Sainsbury's: NatRefs 'part of our DNA'

All new Sainsbury’s supermarkets have used CO2 transcritical systems since 2010. Accelerate Europe reports.

As a committed adopter of natural refrigerants, UK retail giant Sainsbury’s has a nationwide policy of installing CO2 transcritical systems in all new supermarkets, as well as in major retrofits.

“Natural refrigerants are part of our DNA,” says Paul Arrowsmith, refrigeration design manager in the property department of Sainsbury’s Supermarkets Ltd.

Early CO2 trials began in 2008 and all new supermarkets have been delivered with CO2 since 2010.

“If we deliver a new supermarket, it will be CO2,” Arrowsmith says. “This year we also made a step-change in convenience stores – every new convenience store will be rolled out using a natural refrigerant – primarily CO2.”

“The first stop is that we always use a natural refrigerant,” he explains. “The commitment is to natural refrigerants wherever possible.”

Sainsbury’s is putting the HFC phase-down at the heart of its strategy for reducing operational carbon emissions by 30% absolute and by 65% relative (versus 2005) by 2020. The 2020 goal is part of a broader target of an absolute carbon reduction of 50% by 2050.

The supermarket giant operates 1,415 stores across the United Kingdom (May 2017 figure). It currently boasts 216 CO2 transcritical supermarkets among its portfolio. It also has eight convenience stores with natural refrigerants – seven with CO2 booster systems, and one with a hydrocarbons-glycol configuration.

Older stores installed between 10 and 20 years ago continue to operate on HFCs, so the company cannot yet say that it is HFC-free.

“When systems come to the end of their useful life, we’ll replace them with a CO2 system,” Arrowsmith says. “If we’re doing a substantial amount of work and changing nearly all the fixtures, then we’d change it out to CO2.”

The commitment is to natural refrigerants wherever possible.
– Paul Arrowsmith, Sainsbury’s

Cost-neutral with HFC systems

One oft-cited barrier to wider market penetration of natural refrigerant-based HVAC&R systems is a reported shortage of components, particularly for more complex CO2 systems. Major end users like Sainsbury’s therefore have the power to change the market by placing large orders. Procurement on this scale also helps to reduce the cost of natural refrigerant-based solutions by virtue of economies of scale.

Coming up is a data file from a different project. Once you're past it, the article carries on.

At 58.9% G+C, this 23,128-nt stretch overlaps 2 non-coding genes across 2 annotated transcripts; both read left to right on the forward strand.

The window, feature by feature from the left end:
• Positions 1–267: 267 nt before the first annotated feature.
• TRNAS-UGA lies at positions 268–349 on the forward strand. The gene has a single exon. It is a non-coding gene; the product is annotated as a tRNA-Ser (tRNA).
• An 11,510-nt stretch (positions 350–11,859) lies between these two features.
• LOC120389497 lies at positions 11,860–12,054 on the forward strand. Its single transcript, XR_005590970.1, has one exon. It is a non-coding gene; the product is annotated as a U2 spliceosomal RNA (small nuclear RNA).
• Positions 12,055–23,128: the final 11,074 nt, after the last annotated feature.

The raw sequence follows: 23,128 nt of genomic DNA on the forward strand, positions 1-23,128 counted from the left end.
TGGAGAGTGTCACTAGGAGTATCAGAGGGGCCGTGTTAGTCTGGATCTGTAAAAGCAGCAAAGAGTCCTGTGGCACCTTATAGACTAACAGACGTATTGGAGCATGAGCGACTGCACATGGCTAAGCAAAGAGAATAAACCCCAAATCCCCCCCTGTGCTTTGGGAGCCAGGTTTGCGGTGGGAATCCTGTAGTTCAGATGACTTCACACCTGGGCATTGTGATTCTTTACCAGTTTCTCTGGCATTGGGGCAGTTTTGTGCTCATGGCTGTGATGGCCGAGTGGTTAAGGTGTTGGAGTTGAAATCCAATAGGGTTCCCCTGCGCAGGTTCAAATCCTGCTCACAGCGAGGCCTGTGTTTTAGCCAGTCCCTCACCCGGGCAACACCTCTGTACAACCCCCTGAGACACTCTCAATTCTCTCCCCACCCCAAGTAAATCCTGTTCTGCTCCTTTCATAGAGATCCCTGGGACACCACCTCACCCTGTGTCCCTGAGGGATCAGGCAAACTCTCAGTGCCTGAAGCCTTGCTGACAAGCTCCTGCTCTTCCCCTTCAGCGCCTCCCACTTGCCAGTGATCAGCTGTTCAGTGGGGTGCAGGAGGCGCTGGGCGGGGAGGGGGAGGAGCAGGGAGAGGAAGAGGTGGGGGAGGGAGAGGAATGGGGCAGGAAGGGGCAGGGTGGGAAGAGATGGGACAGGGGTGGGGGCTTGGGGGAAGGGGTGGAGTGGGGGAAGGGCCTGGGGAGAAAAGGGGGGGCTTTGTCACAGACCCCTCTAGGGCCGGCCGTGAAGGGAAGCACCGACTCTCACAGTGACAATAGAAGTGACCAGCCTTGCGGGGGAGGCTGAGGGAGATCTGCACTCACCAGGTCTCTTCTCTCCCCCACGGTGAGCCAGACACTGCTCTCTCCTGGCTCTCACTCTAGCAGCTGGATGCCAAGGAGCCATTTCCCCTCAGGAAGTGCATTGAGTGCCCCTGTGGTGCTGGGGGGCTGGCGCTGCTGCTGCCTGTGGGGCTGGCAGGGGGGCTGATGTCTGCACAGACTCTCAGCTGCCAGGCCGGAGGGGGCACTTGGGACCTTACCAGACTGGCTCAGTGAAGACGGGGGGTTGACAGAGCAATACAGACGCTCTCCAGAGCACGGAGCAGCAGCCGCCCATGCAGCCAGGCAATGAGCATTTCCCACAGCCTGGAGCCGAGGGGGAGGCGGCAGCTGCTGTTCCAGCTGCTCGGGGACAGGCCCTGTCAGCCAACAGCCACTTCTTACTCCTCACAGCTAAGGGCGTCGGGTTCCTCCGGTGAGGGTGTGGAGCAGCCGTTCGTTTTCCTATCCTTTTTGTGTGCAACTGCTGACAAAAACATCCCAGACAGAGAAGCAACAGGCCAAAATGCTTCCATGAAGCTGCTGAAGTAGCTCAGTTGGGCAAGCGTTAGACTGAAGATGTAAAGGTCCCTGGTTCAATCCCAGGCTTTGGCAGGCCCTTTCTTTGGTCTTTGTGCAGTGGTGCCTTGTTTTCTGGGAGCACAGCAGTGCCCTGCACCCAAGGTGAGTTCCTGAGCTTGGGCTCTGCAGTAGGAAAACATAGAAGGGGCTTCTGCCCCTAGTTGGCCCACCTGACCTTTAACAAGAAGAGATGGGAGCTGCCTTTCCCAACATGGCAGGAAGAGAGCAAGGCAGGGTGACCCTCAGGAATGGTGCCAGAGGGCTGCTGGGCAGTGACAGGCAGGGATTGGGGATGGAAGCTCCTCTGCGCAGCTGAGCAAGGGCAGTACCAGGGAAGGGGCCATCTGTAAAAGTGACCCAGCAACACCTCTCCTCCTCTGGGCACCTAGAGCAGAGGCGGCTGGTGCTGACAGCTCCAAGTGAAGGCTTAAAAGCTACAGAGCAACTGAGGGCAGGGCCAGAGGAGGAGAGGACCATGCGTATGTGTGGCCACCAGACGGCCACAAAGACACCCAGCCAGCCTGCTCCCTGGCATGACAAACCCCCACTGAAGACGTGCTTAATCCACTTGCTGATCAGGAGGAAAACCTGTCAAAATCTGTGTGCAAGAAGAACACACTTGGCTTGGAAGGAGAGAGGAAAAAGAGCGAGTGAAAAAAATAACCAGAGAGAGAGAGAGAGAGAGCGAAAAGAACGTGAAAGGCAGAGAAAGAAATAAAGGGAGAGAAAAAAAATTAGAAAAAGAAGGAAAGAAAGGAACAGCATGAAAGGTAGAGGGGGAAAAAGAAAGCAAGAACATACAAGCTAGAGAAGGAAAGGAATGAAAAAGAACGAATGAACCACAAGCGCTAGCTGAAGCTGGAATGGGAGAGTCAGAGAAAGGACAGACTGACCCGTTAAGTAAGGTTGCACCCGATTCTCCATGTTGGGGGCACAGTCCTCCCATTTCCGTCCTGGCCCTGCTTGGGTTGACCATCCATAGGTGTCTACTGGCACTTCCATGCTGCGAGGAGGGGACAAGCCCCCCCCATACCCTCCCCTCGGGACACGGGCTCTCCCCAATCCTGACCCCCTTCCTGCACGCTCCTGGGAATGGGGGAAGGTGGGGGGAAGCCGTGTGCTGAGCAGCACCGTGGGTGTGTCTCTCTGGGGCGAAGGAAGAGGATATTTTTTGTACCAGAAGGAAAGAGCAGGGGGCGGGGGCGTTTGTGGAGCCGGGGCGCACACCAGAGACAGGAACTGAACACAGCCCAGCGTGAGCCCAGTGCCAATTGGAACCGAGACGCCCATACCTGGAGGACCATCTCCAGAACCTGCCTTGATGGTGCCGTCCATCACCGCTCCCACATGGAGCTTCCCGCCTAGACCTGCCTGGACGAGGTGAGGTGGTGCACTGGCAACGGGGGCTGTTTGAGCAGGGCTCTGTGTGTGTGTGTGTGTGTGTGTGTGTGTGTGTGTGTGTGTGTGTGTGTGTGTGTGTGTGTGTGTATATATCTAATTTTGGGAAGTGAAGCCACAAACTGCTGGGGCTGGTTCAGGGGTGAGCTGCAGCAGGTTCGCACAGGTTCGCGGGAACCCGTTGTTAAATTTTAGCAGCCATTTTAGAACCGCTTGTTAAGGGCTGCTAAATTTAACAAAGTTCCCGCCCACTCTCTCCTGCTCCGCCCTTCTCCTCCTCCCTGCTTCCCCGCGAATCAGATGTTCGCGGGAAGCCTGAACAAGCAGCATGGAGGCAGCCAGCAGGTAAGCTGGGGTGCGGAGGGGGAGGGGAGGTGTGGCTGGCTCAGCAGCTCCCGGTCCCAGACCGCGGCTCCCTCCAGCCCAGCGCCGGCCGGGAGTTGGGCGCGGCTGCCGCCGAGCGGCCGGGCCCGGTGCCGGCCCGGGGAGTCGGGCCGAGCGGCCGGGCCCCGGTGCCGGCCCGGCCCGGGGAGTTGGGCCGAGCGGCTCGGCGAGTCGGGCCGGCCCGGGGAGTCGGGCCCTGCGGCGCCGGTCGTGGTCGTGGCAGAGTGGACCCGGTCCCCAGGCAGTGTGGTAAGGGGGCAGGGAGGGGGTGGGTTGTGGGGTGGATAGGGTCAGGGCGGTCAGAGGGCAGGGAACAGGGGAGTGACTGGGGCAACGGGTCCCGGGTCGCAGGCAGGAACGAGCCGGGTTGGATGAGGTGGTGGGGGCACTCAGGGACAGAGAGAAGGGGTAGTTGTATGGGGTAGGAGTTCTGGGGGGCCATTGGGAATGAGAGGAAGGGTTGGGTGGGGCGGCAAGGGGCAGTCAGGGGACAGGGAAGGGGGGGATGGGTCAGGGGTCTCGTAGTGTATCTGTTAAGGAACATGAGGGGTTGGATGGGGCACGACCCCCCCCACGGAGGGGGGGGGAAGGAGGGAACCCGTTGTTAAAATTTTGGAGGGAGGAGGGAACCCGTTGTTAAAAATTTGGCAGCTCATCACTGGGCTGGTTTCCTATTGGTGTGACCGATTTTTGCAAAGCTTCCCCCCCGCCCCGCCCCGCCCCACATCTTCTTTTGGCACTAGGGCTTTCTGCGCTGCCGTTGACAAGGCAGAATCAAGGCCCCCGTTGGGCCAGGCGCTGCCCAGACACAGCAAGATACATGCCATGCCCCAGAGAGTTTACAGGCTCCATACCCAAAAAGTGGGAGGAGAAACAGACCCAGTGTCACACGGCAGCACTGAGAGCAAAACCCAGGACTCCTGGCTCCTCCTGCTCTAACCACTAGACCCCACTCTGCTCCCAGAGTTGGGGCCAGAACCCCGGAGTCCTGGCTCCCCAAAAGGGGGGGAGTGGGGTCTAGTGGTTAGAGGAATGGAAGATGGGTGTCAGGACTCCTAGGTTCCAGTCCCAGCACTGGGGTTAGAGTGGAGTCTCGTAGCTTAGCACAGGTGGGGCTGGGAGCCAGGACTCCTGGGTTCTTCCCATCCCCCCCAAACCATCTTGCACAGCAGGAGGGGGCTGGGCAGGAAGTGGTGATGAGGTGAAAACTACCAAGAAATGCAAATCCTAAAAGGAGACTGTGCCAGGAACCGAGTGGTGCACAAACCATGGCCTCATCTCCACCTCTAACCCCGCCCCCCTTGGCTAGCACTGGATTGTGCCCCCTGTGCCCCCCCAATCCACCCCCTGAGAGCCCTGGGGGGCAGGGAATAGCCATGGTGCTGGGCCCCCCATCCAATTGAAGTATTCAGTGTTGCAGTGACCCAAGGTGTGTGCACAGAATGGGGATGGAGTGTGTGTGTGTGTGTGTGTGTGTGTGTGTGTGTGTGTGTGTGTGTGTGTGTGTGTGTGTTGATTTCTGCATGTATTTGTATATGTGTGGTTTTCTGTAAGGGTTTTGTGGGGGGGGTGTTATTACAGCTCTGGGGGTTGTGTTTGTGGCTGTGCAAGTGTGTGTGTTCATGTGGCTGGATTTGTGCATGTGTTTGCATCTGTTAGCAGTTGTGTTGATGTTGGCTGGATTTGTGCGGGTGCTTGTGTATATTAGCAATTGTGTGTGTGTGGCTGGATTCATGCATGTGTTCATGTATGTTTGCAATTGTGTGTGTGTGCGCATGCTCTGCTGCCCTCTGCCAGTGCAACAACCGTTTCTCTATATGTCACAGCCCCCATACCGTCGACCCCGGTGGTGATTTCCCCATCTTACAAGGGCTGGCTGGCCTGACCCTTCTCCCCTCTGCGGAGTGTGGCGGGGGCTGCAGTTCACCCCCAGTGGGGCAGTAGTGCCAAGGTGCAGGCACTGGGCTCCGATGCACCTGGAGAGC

“Initially we saw a cost premium for CO2, but after working with our suppliers and as the technology has become more mainstream, the cost difference has eroded away,” Arrowsmith argues.

“We’re cost-neutral with HFC installations.”

Some customers cite the perceived complexity of natural refrigerant-based HVAC&R systems vis-à-vis their HFC counterparts as another obstacle to overcome. But Arrowsmith argues that the situation is changing fast.

“Componentry now, for Sainsbury’s and for our supplier base, is business-as-usual,” he says. “There is no problem finding suppliers. Yes, there are new components and emerging technologies like ejectors and parallel compressors, which we evaluate. But availability of system components is not an issue.”

CO2 refrigerated trucks

Sainsbury’s is also trialling natural refrigerant trailer units for its delivery trucks. In April 2016, it became the first customer in the world to receive Carrier Transicold’s prototype transport refrigeration system based on CO2 refrigerant.

The April delivery was the first of three units to join Sainsbury’s fleet in 2016 as part of a three-year technology field trial.

The current trial builds on the success of a 2013 pilot, which saw the supermarket operate a modified road-ready version of Carrier Transicold’s NaturalLINE refrigeration system for ocean containers.

The 2013 pilot was the first natural refrigerant-based truck operating anywhere in the world.

Click here to read the full version of this story in the autumn edition of Accelerate Europe

By Andrew Williams

Oct 16, 2017, 17:20




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